Did you know that the Seafood Expo North America (SENA) at Boston’s Convention and Exhibition Center is the largest seafood trade expo in North America? Each year, companies from around the world exhibit their newest products and services in every sector of the seafood market; from processing and producing to packaging equipment. For Canada, this expo, in the heart of our largest market, presents an opportunity to showcase our fish and seafood sector to the United States and the world.
— Fisheries and Oceans (@FishOceansCAN) March 12, 2022
This year marked the 40th edition of the Expo and the first to take place in-person since 2019. SENA’s return was abuzz with excitement and oppor-tuna-ty for the nearly 50 Canadian exhibitors on site from across the country. Canada is a seafood powerhouse and the United States remains our largest export market, with over $6.2 billion worth of delicious lobster, snow crab, and salmon (and other fish and shellfish!) exported annually.
Given this worldwide platform, the Honourable Joyce Murray, Minister of Fisheries, Oceans and the Canadian Coast Guard, the Honourable Ginette Petitpas Taylor, Minister of Official Languages and Minister responsible for the Atlantic Canada Opportunities Agency, and the Honourable Dennis King, Premier of Prince Edward Island were all in attendance to support and promote Canadian industry and increase innovation and long-term sustainability . Minister Murray said about attending the conference:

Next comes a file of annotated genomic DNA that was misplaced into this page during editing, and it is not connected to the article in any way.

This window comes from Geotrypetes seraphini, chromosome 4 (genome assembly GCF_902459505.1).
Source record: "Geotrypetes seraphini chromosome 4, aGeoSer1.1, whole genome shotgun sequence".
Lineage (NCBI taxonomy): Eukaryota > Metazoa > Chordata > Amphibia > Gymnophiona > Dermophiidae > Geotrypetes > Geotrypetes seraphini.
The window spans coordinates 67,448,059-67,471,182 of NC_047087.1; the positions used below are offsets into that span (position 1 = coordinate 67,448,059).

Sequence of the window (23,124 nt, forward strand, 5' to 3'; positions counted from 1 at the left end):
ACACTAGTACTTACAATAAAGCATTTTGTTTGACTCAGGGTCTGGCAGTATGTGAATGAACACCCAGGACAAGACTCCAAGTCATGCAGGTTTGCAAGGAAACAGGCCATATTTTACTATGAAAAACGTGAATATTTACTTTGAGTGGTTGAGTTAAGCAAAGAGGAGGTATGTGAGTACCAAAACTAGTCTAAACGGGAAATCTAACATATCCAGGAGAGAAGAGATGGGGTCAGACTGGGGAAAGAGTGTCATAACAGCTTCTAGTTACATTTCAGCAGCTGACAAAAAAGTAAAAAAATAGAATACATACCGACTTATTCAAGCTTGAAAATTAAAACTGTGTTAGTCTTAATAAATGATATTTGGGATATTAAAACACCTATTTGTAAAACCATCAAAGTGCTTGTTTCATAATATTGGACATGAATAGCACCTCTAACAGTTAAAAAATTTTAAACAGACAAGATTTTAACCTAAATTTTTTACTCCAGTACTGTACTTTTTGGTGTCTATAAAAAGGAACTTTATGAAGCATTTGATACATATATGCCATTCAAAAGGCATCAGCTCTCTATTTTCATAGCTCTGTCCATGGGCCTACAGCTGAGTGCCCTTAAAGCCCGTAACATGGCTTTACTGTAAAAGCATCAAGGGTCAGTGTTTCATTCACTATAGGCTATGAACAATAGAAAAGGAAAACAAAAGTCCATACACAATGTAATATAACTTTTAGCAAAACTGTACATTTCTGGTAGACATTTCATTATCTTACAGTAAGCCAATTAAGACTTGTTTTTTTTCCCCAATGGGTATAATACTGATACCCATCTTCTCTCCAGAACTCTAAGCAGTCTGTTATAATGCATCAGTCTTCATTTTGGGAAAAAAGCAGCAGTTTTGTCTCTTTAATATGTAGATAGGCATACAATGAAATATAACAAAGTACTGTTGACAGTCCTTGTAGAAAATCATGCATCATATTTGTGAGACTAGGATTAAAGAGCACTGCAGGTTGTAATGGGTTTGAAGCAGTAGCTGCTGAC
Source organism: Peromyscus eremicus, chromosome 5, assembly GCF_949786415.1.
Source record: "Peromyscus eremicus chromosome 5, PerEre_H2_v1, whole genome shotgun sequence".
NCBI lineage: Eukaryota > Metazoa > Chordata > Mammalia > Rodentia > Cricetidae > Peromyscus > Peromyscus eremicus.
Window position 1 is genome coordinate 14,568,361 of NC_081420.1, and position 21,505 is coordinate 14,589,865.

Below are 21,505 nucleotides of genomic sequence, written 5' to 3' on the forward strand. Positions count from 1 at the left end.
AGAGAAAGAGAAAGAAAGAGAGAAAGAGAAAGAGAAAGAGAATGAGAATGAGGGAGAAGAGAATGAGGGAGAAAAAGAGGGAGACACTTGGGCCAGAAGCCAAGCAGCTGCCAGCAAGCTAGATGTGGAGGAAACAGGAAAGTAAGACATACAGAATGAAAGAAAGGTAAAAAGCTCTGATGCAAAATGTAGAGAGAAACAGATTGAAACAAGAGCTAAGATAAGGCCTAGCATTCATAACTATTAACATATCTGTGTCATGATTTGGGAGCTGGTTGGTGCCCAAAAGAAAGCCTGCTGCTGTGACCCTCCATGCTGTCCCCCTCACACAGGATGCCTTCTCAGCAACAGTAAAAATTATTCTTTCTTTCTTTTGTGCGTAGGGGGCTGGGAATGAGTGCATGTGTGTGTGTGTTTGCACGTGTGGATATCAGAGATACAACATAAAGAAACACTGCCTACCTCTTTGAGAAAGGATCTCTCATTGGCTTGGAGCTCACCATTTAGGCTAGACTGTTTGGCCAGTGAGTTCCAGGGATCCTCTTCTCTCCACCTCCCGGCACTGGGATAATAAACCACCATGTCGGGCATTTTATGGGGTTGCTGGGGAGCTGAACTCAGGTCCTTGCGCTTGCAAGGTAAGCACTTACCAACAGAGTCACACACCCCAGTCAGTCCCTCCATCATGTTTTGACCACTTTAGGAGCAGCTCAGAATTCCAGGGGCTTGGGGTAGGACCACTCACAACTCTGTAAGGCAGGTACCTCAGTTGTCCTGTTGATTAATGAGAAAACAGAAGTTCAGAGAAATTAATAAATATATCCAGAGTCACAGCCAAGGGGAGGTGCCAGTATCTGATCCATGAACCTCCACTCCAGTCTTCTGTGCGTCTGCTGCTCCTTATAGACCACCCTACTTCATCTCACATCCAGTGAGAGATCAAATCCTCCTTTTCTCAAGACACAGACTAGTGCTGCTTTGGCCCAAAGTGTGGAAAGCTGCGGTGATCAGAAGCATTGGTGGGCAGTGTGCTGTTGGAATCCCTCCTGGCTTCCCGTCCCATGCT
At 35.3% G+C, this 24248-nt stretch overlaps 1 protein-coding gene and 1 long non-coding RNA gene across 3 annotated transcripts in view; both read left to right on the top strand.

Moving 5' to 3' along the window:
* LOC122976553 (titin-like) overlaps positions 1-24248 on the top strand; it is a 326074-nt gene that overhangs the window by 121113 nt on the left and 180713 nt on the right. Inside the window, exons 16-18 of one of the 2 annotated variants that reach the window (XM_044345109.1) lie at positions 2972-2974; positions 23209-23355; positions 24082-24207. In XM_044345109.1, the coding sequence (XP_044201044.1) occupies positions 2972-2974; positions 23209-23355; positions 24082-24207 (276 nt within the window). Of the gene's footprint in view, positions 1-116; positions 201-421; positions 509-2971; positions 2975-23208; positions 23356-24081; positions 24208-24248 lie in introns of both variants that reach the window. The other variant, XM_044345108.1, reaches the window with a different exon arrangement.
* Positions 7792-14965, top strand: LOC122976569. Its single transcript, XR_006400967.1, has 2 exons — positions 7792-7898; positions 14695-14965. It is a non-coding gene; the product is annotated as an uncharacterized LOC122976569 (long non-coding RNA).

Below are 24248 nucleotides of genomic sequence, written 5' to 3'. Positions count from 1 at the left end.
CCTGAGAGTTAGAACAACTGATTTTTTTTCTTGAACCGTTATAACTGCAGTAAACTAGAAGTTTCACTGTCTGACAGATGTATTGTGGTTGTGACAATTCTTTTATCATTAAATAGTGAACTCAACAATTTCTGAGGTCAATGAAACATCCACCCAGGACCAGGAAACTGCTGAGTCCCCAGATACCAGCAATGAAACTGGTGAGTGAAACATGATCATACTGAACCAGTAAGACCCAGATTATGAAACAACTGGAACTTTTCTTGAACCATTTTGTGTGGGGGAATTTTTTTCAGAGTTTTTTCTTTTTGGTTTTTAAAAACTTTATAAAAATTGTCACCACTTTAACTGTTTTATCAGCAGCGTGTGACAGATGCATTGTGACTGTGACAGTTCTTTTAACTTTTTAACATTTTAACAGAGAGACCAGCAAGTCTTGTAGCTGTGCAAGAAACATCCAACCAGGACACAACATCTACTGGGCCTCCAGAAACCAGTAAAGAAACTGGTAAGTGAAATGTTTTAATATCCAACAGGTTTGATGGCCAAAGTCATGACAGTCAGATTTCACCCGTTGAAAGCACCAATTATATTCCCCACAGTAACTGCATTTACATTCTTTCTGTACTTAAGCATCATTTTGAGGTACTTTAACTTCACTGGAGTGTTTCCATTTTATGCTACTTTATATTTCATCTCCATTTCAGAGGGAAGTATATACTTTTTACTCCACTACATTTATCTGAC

“Canada’s fish and seafood harvesters and processors work with immense pride to bring high-quality, sustainable products to the world. I was honoured to lead the Government of Canada’s delegation at this year’s Seafood Expo North America. I met with provincial representatives, First Nations partners, and built new connections with industry. Together, we can sustainably grow the Canadian seafood sector through strategic investments, innovation and clean technologies. Our Government is committed to supporting seafood sectors as well as ocean ecosystems, so they stay healthy and productive for future generations.”
The Expo also presented an opportunity for discussions on how the Blue Economy and emerging technologies are shaping the future of our oceans. For example, the Consulate General of Canada in Boston held a roundtable to discuss how to tackle problems in the traditional seafood industry, including how to invigorate and encourage youth to enter the industry and how to use blockchain technology to track seafood products from catch to consumer. Other discussions included those with members of the Canadian Technology Accelerator in Boston and Canadian Entrepreneurs of New England with the aim of fostering increased trade and collaboration between the Atlantic provinces and New England.
After 40 years, SENA continues to be a valuable opportunity for companies and government to come together and solve some of the most pressing issues in the seafood industry. We are already looking forward to next year!
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